But prophecy is not pre-written history and is never meant to be (see my notes on prophecy here) and, even if the prophetic word does not appear to date the age in which it was given it may be an indication that either the time of relevancy for the word is far off or that we simply do not know exactly what was going on the region at the time it was being given.

For all the great discoveries in archaeology, it must be remembered that what is unearthed and evaluated represents only a very small percentage of the site normally and it is very difficult to reconstruct life in ancient societies by discovered artefacts. Though writings go a long way to illuminate civilisations and peoples, they are normally records of the kings to whom life was somewhat different than the ordinary people who served under them.

Moving on to this prophecy, Damascus was the capital of the Syrian Empire located to the north east of Canaan. Both the land of Hadrach (mentioned only here in the OT but mentioned in Assyrian inscriptions in the middle of the eighth century BC) and Hamath are further north, the latter being the most southerly point and mentioned in Joshua 13:5 as one of the limits of Israel’s allotted possession.

But why is Damascus singled out for judgment (if indeed the words indicate that - some commentators are unwilling to interpret the passage this way as there is no definitive word of judgment upon the city and lands mentioned, even though the word is said to be against their land)? Amos 1:3, the only verse of the parallel passages listed above to give a reason for judgment, speaks of the Assyrians as attacking and laying waste the land of Gilead east of the Jordan where Reuben, Gad and the half-tribe of Manasseh dwelt after the Israelites had driven out the former nations. By the use of the word ‘threshed’, it appears that Syria repeatedly attacked the inhabitants of Gilead.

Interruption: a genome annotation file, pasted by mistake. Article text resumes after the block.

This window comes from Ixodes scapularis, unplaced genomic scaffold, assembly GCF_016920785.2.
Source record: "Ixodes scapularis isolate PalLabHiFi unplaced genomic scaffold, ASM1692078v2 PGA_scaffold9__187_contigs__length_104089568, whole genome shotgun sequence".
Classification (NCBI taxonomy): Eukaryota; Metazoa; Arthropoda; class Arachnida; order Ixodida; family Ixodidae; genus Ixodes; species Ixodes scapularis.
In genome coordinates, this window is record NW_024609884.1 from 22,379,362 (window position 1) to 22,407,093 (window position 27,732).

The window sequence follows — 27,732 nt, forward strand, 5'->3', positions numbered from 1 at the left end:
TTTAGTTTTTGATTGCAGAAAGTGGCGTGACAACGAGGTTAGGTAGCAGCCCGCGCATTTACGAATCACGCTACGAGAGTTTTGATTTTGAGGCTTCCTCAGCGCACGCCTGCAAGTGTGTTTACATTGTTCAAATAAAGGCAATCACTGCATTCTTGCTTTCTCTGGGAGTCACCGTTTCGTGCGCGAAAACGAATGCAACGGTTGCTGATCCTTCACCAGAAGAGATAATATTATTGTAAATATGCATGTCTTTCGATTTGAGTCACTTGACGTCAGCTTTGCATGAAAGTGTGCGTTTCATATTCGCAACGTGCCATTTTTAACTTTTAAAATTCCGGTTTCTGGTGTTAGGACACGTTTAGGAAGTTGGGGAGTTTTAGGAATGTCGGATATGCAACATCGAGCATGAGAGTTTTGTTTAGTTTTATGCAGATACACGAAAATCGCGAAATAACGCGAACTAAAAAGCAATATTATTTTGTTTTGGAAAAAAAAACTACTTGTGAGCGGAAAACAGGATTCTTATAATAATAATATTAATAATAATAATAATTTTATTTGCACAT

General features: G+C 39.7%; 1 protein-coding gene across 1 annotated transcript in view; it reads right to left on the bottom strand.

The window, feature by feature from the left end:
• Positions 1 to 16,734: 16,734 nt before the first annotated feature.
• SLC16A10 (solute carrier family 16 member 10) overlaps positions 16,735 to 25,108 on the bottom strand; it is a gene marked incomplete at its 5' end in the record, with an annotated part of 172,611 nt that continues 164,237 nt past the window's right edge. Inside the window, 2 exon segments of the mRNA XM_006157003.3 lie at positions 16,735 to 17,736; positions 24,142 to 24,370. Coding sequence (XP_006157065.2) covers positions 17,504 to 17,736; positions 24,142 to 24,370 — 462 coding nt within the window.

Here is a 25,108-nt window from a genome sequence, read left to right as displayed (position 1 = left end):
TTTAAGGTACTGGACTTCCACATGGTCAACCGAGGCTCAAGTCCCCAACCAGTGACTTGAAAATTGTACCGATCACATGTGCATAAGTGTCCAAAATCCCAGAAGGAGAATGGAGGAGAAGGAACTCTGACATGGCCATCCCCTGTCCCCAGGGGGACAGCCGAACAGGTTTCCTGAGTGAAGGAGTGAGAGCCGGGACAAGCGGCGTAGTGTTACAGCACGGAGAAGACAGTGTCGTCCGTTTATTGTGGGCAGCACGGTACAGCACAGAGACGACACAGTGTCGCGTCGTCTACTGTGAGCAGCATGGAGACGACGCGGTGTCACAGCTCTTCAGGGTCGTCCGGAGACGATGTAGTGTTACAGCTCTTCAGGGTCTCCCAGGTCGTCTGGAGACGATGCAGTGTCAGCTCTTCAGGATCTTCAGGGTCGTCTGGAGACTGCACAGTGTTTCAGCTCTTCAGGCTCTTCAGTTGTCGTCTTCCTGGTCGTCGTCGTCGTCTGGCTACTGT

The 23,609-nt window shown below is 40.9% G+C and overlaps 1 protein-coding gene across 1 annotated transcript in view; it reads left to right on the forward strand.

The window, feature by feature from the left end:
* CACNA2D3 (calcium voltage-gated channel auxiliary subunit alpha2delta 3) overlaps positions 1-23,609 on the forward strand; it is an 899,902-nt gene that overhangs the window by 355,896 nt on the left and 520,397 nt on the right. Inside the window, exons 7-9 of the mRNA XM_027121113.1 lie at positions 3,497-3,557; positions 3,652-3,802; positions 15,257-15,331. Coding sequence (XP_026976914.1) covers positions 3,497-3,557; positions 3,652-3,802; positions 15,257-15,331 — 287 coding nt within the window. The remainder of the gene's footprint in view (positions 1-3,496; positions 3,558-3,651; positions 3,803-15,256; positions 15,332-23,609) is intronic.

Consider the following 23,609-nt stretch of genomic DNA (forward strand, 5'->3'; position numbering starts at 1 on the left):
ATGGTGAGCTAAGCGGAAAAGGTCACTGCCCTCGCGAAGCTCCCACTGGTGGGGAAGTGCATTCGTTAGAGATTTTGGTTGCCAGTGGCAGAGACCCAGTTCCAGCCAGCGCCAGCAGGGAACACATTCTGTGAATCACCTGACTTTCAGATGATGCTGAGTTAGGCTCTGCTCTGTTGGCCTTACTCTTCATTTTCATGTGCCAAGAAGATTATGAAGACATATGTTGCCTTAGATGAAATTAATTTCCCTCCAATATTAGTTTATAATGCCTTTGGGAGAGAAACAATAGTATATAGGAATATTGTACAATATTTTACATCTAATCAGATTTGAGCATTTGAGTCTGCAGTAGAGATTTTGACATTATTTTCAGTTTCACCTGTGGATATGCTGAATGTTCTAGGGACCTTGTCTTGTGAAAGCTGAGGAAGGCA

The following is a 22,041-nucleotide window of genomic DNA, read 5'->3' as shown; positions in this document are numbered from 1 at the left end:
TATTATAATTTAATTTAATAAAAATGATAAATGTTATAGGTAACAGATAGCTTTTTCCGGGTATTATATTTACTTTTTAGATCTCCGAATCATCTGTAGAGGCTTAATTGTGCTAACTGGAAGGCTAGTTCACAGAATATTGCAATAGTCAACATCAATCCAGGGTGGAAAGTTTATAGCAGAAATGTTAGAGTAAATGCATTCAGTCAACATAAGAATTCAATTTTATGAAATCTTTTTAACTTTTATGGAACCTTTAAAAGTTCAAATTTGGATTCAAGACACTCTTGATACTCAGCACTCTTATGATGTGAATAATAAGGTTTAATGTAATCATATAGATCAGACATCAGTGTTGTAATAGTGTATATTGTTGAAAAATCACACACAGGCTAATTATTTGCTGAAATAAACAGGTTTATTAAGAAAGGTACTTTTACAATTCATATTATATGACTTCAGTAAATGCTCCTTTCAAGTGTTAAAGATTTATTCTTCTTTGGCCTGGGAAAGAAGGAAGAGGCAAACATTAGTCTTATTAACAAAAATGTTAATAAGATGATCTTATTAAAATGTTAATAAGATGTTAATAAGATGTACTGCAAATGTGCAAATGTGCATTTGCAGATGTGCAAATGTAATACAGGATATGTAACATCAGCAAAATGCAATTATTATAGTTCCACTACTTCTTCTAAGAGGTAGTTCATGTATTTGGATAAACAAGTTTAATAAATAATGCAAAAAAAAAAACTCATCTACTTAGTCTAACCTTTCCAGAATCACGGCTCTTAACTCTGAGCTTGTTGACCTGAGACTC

That may or may not be the reason for their mention here but it would appear more relevant to see their judgment received because of the part they took in the persecution of the fleeing Israelites as previously mentioned and therefore included in Zechariah’s previous words concerning the ‘nations’.

Incidentally, Isaiah is recorded as noting that Damascus was to be laid waste and would

‘...cease to be a city, and will become a heap of ruins. Her cities will be deserted for ever; they will be for flocks...’

something that, as far as I know, has not yet taken place.

The translation of Zech 9:1b has been much disputed and Smith notes that

‘Theologically it would be best to take this expression...to say that Yahweh has his eye on the whole world. But one cannot say dogmatically that this is what the text says’

but then translates the verse totally different! But, with Baldwin, it seems best to take the meaning of the passage as saying

‘For the Lord has His eye on all men, as on the tribes of Israel’

The Lord witnesses the deeds of all men, therefore He will call all men to give an account of themselves, judging everyone (II Sam 22:28, Jer 32:19, Amos 9:8). Nothing escapes the eyes of the Lord of Hosts, therefore there is no deed that cannot go unrewarded either negatively or positively and that includes the land and people of Syria, represented by the mention of Damascus, Hadrach and Hamath.

Israel had been the first of the nations to be judged but she would not be the last. Though God had used nations that were, in some ways, more wicked than Israel to execute His wrath upon His people, they were still morally responsible for their own sin. Though the prophet Habakkuk found God’s use of an evil nation difficult to accept, he nevertheless saw that they would also be judged (Hab chapters 1-2 but see especially 2:8).